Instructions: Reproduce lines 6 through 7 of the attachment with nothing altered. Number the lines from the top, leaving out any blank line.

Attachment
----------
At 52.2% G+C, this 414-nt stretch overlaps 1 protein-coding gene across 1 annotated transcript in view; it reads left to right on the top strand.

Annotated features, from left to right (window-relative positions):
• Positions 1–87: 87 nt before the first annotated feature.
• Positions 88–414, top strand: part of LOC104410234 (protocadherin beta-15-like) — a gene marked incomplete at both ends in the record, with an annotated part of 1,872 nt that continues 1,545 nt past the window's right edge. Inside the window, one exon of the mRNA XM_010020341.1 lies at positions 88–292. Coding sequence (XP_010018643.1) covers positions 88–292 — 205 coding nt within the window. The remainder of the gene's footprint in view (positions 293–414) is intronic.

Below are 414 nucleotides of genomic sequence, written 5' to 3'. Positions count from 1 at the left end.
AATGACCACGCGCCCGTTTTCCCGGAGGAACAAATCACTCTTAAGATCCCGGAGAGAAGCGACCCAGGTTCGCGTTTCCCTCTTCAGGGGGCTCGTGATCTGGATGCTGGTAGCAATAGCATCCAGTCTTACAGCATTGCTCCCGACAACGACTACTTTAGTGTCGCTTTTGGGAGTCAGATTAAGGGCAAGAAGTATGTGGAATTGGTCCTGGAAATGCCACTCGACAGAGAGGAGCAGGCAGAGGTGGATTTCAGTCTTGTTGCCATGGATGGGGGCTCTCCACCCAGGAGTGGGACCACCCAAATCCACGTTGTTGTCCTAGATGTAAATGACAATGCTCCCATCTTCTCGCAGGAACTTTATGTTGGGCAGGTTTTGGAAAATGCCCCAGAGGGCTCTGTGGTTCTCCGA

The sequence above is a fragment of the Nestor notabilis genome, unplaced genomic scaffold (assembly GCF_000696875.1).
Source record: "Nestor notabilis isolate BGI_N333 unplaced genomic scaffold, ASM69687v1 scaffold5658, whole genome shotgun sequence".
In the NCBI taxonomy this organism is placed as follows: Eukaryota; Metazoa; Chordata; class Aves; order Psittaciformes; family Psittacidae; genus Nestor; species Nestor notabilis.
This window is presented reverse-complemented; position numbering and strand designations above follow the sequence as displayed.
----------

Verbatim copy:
AATGACCACGCGCCCGTTTTCCCGGAGGAACAAATCACTCTTAAGATCCCGGAGAGAAGCGACCCAGGTTCGCGTTTCCCTCTTCAGGGGGCTCGTGATCTGGATGCTGGTAGCAATAGCATCCAGTCTTACAGCATTGCTCCCGACAACGACTACTTTAGTGTCGCTTTTGGGAGTCAGATTAAGGGCAAGAAGTATGTGGAATTGGTCCTGGAAATGCCACTCGACAGAGAGGAGCAGGCAGAGGTGGATTTCAGTCTTGTTGCCATGGATGGGGGCTCTCCACCCAGGAGTGGGACCACCCAAATCCACGTTGTTGTCCTAGATGTAAATGACAATGCTCCCATCTTCTCGCAGGAACTTTATGTTGGGCAGGTTTTGGAAAATGCCCCAGAGGGCTCTGTGGTTCTCCGA

The sequence above is a fragment of the Nestor notabilis genome, unplaced genomic scaffold (assembly GCF_000696875.1).